Make 3 budgets.
Back in the olden days we'd have worried about how to deal with whether we'd shoot on film and what kind of format and what shooting ratio. Thankfully those days are long gone.
Still, for each of these numbers we're looking at a 20-day shoot.
- At budget level 1 we're shooting non-SAG.
- At budget level 2 we're making a SAG picture with some talent people have heard of working "scale".
- At budget level 3 we're shooting a SAG picture with a fairly famous actor in the genre working for a low rate or for a very short time.
Then, using the script as a calling card, try to get whomever you think would be a perfect talent for the lead. That's perfect artistically as well as perfect as far as distributors are concerned.
You'll be running with three plans to shoot the picture. If you can get the right talent and can get the money, you'll go with 3. If you can get some talent (or even the right talent) but can't get the money you go with 2. Otherwise you go with 1.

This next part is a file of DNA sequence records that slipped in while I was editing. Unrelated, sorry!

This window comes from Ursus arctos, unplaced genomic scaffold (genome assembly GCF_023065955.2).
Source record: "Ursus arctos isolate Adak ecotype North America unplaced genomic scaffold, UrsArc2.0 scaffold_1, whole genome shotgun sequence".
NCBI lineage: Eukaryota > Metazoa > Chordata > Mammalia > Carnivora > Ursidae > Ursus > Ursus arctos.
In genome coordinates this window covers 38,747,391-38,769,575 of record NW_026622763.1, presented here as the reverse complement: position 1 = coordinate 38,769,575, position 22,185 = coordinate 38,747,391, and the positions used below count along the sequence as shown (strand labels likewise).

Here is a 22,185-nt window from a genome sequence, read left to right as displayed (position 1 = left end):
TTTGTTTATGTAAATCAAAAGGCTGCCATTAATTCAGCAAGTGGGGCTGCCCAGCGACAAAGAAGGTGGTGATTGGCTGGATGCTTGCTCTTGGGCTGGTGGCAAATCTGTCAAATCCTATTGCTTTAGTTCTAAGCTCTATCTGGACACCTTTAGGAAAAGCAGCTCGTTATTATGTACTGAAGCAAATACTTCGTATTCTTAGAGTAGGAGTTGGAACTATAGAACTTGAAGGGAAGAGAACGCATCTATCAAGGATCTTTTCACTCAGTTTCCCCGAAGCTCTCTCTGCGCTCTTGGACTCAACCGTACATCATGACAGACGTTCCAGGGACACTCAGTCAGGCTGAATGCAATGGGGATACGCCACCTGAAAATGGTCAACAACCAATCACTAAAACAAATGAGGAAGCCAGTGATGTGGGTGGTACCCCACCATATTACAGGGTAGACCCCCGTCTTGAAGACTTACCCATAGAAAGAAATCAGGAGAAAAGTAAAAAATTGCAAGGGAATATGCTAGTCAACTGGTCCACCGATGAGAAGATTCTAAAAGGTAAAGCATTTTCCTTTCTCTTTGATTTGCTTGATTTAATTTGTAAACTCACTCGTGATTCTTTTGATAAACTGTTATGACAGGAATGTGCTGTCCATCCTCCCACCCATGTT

I think the key to making budgets like these work is that you have to realize that shooting the movie isn't "making" the movie. Shooting is like advanced (and expensive) pre-production. It should only cost 40-60% of the money you have. Because you must, must, must finish the movie. That is, edited, color-corrected, dialog, music, and effects.
And remember you have to be able to do reshoots and additional shooting.
So. After greenlight you start hunting for talent and money simultaneously. Think in terms of "dream" and "reality" at the same time.
That's my thoughts.